Theo tin trong Monmouth University PollPlease attribute this information to: Monmouth University Poll West Long Branch, NJ 07764 www.monmouth.edu/polling Follow on Twitter: @MonmouthPoll Released: Monday, March 12, 2018 Contact: PATRICK MURRAY 732-979-6769 (cell); 732-263-5858 (office) email@example.com Follow on Twitter: @PollsterPatrick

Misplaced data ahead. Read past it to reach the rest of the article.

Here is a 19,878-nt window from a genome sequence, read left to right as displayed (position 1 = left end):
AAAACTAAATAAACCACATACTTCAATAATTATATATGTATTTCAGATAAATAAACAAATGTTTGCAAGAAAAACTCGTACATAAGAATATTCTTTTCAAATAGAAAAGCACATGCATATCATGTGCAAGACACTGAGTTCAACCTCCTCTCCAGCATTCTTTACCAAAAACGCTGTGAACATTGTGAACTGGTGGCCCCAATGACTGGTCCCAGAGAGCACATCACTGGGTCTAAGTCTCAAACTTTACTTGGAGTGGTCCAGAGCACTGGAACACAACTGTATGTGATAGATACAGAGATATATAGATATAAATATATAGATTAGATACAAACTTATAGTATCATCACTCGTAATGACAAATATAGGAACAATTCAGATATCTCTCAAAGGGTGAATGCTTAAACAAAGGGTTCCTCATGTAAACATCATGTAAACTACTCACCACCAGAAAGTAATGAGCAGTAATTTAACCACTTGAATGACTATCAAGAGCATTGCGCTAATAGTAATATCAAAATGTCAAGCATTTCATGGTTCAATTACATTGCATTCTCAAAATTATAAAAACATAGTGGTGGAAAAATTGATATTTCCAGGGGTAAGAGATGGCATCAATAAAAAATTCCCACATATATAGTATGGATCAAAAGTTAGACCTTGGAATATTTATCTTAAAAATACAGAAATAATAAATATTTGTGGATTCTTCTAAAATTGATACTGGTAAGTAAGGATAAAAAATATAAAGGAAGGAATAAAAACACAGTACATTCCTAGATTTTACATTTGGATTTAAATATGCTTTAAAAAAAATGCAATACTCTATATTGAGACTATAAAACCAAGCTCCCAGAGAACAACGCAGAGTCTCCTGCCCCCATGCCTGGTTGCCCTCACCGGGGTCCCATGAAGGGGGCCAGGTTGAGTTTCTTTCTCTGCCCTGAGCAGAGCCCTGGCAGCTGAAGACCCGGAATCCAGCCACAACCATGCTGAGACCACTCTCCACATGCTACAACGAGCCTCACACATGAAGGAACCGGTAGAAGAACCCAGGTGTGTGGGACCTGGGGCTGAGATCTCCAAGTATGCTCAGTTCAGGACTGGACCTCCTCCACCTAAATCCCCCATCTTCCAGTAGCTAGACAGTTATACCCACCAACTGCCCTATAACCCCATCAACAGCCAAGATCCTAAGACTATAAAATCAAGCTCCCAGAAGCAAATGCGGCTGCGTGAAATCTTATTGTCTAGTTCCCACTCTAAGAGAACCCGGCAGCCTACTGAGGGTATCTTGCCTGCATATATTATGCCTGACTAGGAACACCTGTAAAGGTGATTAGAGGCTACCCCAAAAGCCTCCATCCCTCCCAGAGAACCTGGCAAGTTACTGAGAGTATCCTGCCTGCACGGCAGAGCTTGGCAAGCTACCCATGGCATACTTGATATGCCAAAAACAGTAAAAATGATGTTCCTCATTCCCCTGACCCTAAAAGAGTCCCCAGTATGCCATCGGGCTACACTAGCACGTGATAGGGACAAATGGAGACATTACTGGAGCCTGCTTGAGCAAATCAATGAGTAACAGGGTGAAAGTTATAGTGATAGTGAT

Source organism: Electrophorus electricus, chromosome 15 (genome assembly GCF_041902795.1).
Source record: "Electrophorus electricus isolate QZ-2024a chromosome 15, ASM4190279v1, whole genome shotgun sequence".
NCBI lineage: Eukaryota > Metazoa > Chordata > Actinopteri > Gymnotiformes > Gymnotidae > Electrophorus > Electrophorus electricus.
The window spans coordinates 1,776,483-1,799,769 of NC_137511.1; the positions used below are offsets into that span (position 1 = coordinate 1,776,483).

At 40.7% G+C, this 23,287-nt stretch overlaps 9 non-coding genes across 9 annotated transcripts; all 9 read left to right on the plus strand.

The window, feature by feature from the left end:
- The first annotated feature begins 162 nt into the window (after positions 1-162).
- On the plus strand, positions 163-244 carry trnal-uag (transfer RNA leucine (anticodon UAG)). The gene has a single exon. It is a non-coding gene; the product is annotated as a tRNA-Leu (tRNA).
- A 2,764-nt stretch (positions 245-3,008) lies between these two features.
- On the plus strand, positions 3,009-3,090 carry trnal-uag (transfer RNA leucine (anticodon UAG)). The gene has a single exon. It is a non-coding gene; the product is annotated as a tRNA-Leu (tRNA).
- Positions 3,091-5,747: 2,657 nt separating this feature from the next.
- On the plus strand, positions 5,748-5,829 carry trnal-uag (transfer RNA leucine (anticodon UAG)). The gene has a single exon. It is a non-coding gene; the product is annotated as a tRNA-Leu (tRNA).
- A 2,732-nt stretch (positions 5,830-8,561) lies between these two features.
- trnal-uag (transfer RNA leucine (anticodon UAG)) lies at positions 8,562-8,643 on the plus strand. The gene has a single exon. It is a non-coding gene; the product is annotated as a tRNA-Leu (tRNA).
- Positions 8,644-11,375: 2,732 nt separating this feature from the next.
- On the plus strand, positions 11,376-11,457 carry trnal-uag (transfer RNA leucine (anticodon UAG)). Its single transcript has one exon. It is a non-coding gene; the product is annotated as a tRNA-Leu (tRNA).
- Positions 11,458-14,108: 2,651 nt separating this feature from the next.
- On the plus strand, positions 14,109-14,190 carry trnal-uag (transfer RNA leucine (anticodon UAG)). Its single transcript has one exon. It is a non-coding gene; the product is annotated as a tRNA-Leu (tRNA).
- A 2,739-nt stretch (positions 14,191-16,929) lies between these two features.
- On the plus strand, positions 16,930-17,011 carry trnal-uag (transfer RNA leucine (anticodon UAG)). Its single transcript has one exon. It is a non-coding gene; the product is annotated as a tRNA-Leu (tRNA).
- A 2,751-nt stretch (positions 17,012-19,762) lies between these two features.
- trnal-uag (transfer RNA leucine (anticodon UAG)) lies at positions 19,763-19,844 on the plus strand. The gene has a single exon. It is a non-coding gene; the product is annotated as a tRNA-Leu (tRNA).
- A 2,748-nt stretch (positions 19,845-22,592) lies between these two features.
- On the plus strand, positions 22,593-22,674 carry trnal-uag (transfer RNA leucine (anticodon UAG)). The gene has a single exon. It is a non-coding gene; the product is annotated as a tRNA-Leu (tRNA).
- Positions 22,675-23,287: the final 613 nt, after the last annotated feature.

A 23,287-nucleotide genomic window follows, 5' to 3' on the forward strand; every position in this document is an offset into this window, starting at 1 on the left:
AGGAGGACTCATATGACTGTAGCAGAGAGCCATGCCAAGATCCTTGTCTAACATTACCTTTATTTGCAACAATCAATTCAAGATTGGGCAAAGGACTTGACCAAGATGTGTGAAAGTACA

Pennsylvania Dem Gains in CD18 Special Monday, March 12, 2018 Voters divided on steel tariffs, but negligible impact on vote West Long Branch, NJ – Democrat Conor Lamb has taken a lead over Republican Rick Saccone in the special election for Pennsylvania’s 18th Congressional District. The Monmouth University Poll finds PA18 voters are divided on whether recently announced steel tariffs will help or hurt the local economy, but very few say this policy will influence their vote in Tuesday’s election to fill the open House seat. Lamb holds a 51% to 45% lead over Saccone if turnout yields a Democratic surge similar to voting patterns seen in other special elections over the past year. Another 1% opt for a third party candidate and 3% are undecided. Lamb also has the edge using a historical midterm lower turnout model, albeit by a much smaller 49% to 47% margin. A model with higher turnout overall, similar to a presidential electorate, gives Lamb a 51% to 44% advantage. This marks a turnaround from last month’s Monmouth poll of the race, when Saccone held a small lead in all the models – 49% to 46% in the surge model, 48% to 44% in the high turnout model, and 50% to 45% in the low turnout model. “This district has voted overwhelmingly Republican in recent elections, but a large number of these voters have blue-collar Democratic roots. Lamb seems to have connected with them,” said Patrick Murray, director of the independent Monmouth University Polling Institute. Lamb earns a net positive 53% favorable and 33% unfavorable rating from likely voters in PA18. Opinion is somewhat more divided on Saccone at 47% favorable and 43% unfavorable. Fully 95% of self-identified Democrats support Lamb (to 5% for Saccone), while 88% of self-identified Republicans support Saccone (to 9% for Lamb). Independents prefer Lamb by a 51% to 45% margin. It’s not clear whether Donald Trump’s decision to impose tariffs on foreign steel is doing much to help Saccone’s chances, although most of the interviews for this poll were conducted prior to Saturday night’s presidential rally. Just 3% of likely voters say they moved toward supporting Saccone in the past week because of the tariffs, while 1% say they moved toward voting for Lamb. Fully 96% of likely voters, though, report that the tariff announcement did nothing to change their vote in this race. A bare plurality of likely PA18 voters say that the tariffs will help (43%) the local area’s economy, but a sizable number (36%) feel these tariffs will actually hurt the region. Another 8% say the tariffs will have no impact and 13% are not sure what the impact will be. “Voters are divided on the potential impact of tariffs. It doesn’t seem that the president’s gambit paid off in this race if that was his intent. But the poll was largely conducted before Trump’s rally Saturday night and we don’t have a clear picture of what impact that might hold. A Saccone victory is still well within the poll’s margin of error, especially if a Democratic surge does not materialize in the Pittsburgh suburbs,” said Murray. The poll finds that likely voters in PA18 are divided on the president’s overall job performance – 49% approve and 49% disapprove. Last month, Trump earned a slightly positive 51% approve and 47% disapprove rating. Voters who approve of Trump are somewhat more likely to support the Democrat Lamb (7% to 90% for Saccone) than voters who disapprove of Trump are to support the Republican Saccone (2% to 96% for Lamb). The district’s electorate continues to be divided over which party they prefer to see in control of Congress, with an even split between the Democrats (42%) and the Republicans (42%). Last month, the GOP held a slight edge (43% to 40%). Still, likely voters in PA18 give similarly negative ratings to the Republican Party (44% favorable and 48% unfavorable) and the Democratic Party (44% favorable and 47% unfavorable). “When added to a potential Democratic surge that has been building for weeks, Lamb appears to have picked off enough Republican-leaning voters to take a lead going into this contest’s final weekend. It would mark an extraordinary swing from Trump’s nearly 20 point victory here in 2016 if he could hold on to win,” said Murray. The multiple turnout models used in this poll are similar to Monmouth’s polling for December’s special U.S. Senate election in Alabama. The key difference between the Democratic “surge” model and the standard low turnout model in PA18 is an increase in the districtwide vote share coming from historically Democratic-leaning and competitive precincts. Most of these precincts are located in Allegheny County with some in neighboring Washington County. These precincts typically make up about 19% of PA18’s electorate in any given election. The surge adjustment increases that share to 21%. The Monmouth University Poll was conducted by telephone from March 8 to 11, 2018 with 503 registered voters in Pennsylvania’s 18th Congressional District. Results in this release are based on the responses of 372 likely voters for Tuesday’s special election and have a margin of error of +/- 5.1 percent. The poll was conducted by the Monmouth University Polling Institute in West Long Branch, NJ.